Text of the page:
School systems worldwide are struggling to figure out if, when, and how to re-open schools. Educational planning during a pandemic is no easy task, especially when there is little evidence that can be used to guide policy.

Most children are now out of school because of the pandemic. How should we think about teaching and learning during the crisis? How can we ensure the basic needs of students continue to be met out of school? And can digital learning teach the whole child?

My guest today is Armand Doucet, one of the world’s foremost pracademics and teachers in education for the Digital Age. He has recently co-written a report with Deborah Netolicky, Koen Timmers, and Francis Jim Tuscano entitled Thinking about pedagogy in an unfolding pandemic: an independent report on approaches to distance learning during Covid 19 School Closures.

I spoke with Armand from his home where he was taking care of his son while speaking with me.

Blaise Pascal, the 17th Century French mathematician and physicist, once wrote “All of humanity’s problems stem from man’s inability to sit quietly in a room alone.” As people and governments around the world are wondering whether or not to self-isolate to stop the spread of covid-19, Pascal’s adage has become more pertinent than ever.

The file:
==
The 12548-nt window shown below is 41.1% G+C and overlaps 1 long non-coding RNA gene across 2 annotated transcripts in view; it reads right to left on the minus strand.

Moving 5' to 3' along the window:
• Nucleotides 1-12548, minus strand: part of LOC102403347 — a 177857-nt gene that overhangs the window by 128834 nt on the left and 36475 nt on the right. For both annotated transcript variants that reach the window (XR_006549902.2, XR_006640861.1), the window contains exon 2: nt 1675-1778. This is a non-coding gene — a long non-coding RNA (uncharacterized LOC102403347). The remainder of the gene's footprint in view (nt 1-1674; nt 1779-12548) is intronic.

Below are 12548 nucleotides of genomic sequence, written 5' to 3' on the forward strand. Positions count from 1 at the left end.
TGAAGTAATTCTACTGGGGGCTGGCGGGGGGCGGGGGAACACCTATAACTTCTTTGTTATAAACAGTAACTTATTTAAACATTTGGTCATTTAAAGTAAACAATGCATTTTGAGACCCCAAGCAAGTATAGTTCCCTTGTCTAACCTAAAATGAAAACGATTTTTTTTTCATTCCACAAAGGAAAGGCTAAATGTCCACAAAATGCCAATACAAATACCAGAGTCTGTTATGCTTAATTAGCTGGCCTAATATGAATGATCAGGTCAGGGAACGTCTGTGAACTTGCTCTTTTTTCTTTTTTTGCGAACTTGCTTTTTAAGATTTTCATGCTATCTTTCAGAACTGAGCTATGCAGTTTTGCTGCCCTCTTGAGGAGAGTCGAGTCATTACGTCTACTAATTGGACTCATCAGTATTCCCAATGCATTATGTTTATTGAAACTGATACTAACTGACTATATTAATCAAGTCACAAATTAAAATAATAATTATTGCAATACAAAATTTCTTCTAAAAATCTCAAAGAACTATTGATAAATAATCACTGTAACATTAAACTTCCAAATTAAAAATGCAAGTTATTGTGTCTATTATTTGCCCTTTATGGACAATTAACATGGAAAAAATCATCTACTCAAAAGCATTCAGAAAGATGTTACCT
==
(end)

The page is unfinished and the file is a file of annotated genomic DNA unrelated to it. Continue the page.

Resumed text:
As we grapple with our new world, I wanted to bring you a special episode of FreshEd. With me is Yaneer Bar-Yam, a physicist, systems scientist, and founding president of the New England Complex Systems Institute. Yaneer has spearheaded, which aims to minimize the impact of Covid-19 by providing useful data and guidelines for action.

In our conversation, Yaneer discusses what different countries are doing in response to the virus and talks specifically about children and whether or not they should be in school.

Citation: Bar-Yam, Yaneer, interview with Will Brehm, FreshEd, 192, podcast audio, March 17, 2020.

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